Inaugural Lecture - Center for Classical Theology - REGISTER
Skip to content

How to Read Isaiah Theologically: Part One

Imagine for a minute a young man going to the temple court in Jerusalem sometime around 740 BC. The nation’s king, Uzziah, has just died after a long, illustrious and prosperous reign.[1] The news has struck like a lightning bolt, with the nation in a particularly vulnerable state. To the northeast the Assyrian empire has been flexing its muscles, and within a generation, the northern kingdom of Israel would fall like a domino before its relentless aggression. In a word, the geo-political foundation of the near east was about to experience an earthquake.

So, Isaiah, a young man, with aristocratic pedigree, went to the temple to pray and has a terrifying vision, which leaves a deep imprint on his entire subsequent life. For here, he received his call to be a prophet, a spokesperson for God, and like every prophet’s calling, his was unique. But this vision was literally the signature for the content of his message, for to know this vision is to know the essential message of his prophecies. To understand this vision is to understand the theology of Isaiah.

The Vision of Isaiah

The vision shocked and shook the young Isaiah from top to bottom. The first object Isaiah sees in his vision is God himself. He simply says, “I saw the Lord seated on his throne, high and lifted up.” Isaiah may be at the entrance to the temple proper which was divided into three partitions:  a vestibule, the temple proper (i.e. the holy place which contained a table of showbread, a candlestick or menorah, and an altar of incense), and a third space, the holy of holies, where the ark of covenant was placed as well as the cherubim which guarded the divine glory from intruders. The ark of the covenant was regarded as the footstool of the invisible throne of God. But in this vision the Lord becomes visible towering above the temple, looming over everyone and everything.

The fact that Isaiah sees the Lord would be enough to astound any Israelite, and they would sense the danger, as repeatedly in the Old Testament narrative, for a human being to come into close contact with God, meant trouble.[2] One could hear him, but rarely see him without that registering a dramatic impact.  But the fact that the Lord is “high and lifted up seated on the throne” becomes a signal theme of Isaiah’s theology.  God is the absolute sovereign king. He is the one repeatedly identified as “the Lord of Hosts,”—i.e. the commander of the heavenly armies. The Assyrians had the largest army the ancient world had ever known, but the Lord of Hosts, the King with his spiritual armies, towers above such puny forces. In fact, the King is the only one who is exalted, and this is a rebuke to all forms of idolatry.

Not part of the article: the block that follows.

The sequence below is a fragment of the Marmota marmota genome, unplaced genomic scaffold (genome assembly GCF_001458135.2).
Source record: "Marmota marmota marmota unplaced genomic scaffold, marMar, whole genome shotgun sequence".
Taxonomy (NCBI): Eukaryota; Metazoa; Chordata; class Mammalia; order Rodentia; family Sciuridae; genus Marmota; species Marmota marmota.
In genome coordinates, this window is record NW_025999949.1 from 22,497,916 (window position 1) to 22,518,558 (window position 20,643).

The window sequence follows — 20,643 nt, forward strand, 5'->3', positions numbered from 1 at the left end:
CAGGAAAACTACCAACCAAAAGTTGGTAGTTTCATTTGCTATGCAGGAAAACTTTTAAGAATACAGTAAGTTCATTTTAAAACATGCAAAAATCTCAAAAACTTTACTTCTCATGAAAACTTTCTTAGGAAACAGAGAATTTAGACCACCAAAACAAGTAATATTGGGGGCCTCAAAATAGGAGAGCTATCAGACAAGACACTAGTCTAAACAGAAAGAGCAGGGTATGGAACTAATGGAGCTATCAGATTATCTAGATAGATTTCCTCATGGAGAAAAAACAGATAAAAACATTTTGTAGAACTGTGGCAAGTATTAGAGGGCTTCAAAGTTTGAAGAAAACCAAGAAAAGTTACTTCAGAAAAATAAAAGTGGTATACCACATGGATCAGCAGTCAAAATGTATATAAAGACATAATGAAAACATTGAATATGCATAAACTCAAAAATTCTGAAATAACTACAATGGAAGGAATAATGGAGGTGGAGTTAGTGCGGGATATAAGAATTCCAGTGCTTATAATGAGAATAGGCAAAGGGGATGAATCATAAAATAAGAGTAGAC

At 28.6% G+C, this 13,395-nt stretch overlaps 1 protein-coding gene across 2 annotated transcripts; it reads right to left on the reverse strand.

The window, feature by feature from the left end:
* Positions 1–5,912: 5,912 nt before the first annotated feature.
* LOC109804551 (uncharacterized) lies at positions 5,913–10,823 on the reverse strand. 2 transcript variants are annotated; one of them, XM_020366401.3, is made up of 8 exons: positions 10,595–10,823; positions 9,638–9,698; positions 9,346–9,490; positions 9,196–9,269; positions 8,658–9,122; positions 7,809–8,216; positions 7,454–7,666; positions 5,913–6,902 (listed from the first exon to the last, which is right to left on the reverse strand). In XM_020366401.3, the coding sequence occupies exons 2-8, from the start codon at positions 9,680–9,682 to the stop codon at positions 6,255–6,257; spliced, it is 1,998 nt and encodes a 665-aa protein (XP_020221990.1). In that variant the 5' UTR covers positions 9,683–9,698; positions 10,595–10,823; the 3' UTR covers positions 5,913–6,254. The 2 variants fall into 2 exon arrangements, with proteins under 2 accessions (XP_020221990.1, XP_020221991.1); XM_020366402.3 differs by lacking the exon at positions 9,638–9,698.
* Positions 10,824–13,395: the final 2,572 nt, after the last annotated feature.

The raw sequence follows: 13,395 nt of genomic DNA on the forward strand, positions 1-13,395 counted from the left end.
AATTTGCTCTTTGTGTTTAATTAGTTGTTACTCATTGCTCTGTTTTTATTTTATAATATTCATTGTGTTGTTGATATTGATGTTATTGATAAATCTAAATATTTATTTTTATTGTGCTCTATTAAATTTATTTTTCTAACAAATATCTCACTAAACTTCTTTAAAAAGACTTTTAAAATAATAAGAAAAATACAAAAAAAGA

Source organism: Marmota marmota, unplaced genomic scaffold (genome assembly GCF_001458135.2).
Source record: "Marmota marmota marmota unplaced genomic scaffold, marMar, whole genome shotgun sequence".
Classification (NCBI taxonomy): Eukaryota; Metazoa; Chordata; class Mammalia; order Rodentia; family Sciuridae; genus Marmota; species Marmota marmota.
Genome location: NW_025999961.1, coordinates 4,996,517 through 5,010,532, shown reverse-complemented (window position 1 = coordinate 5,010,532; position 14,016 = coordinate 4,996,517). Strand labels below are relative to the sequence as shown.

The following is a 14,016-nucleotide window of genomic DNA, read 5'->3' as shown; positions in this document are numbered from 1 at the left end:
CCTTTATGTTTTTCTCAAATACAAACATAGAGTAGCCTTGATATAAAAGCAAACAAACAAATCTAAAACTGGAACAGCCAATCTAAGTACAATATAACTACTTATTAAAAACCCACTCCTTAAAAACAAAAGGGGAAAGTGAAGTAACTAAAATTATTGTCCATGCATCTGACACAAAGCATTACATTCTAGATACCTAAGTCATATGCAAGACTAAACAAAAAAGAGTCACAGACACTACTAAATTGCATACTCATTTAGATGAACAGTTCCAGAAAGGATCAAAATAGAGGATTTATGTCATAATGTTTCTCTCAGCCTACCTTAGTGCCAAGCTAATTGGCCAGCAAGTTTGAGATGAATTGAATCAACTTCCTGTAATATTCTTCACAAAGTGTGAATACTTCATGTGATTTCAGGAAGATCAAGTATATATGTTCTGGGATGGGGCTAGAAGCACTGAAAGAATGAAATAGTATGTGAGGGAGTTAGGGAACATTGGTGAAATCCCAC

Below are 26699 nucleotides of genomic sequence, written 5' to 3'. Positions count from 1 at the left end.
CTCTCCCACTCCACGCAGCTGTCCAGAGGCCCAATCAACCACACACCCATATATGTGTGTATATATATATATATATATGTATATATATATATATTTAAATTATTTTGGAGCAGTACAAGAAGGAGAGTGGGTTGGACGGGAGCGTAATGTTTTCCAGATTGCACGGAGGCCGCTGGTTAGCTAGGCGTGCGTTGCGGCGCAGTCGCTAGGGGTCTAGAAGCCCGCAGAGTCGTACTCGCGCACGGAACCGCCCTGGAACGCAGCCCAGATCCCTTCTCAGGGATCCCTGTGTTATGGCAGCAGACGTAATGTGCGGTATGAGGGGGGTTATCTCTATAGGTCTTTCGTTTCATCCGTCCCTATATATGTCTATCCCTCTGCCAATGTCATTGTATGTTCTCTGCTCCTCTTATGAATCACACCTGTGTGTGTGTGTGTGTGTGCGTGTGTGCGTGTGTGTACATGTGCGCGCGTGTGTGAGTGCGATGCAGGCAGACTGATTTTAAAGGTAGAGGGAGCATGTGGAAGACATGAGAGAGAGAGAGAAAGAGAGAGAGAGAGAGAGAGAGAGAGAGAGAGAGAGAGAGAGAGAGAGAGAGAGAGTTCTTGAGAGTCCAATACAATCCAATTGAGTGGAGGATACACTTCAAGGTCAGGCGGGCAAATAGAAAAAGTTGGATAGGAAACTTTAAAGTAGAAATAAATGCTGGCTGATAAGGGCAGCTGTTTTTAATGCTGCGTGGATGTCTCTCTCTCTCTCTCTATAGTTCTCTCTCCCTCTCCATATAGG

One of the problems of idolatry is it exalts that which is mere matter, and debases the Creator. It is thus a distortion of reality. It is no wonder that when Isaiah is commissioned as a prophet the theme of his preaching will be that there is a coming a day when everything high will be made low, whether they be the cedars of Lebanon, high fortified walls, massive ships, high mountains, or all human pride, so that Yahweh will alone be exalted![3] Yahweh cannot be compared to any material power—He is Spirit in comparison to mere flesh,[4] He is the creator of the ends of the earth, before whom all the nations are but dust in a bucket. He sits enthroned in such a way that all the inhabitants of the earth are like grasshoppers.[5]

Yahweh, the King

The King’s robe also catches the young Isaiah’s eye: it’s train drapes down to the floor around the ark, and flows out from there until it fills the entire temple. Long, flowing trains in the ancient world were a sign of majesty and glory, but no human king would have such a magnificent train, which would be incredibly impractical as well. But practicality is not the issue here. How does one describe the transcendence of God’s kingship? It cannot be compared to that of any king.

Divine attendants named Seraphim, add to this scene, burning with radiance. They were winged serpentine creatures, with ominous overtones.[6] They were flying above the King, each having six wings. Significantly these creatures which were probably charged with protecting the Deity only use one set of wings for flying, and the other two sets for protecting themselves from the divine glory. They do not protect the deity. They need protection! How does one describe the transcendence of God’s kingship? It cannot be compared to that of any king. Click To Tweet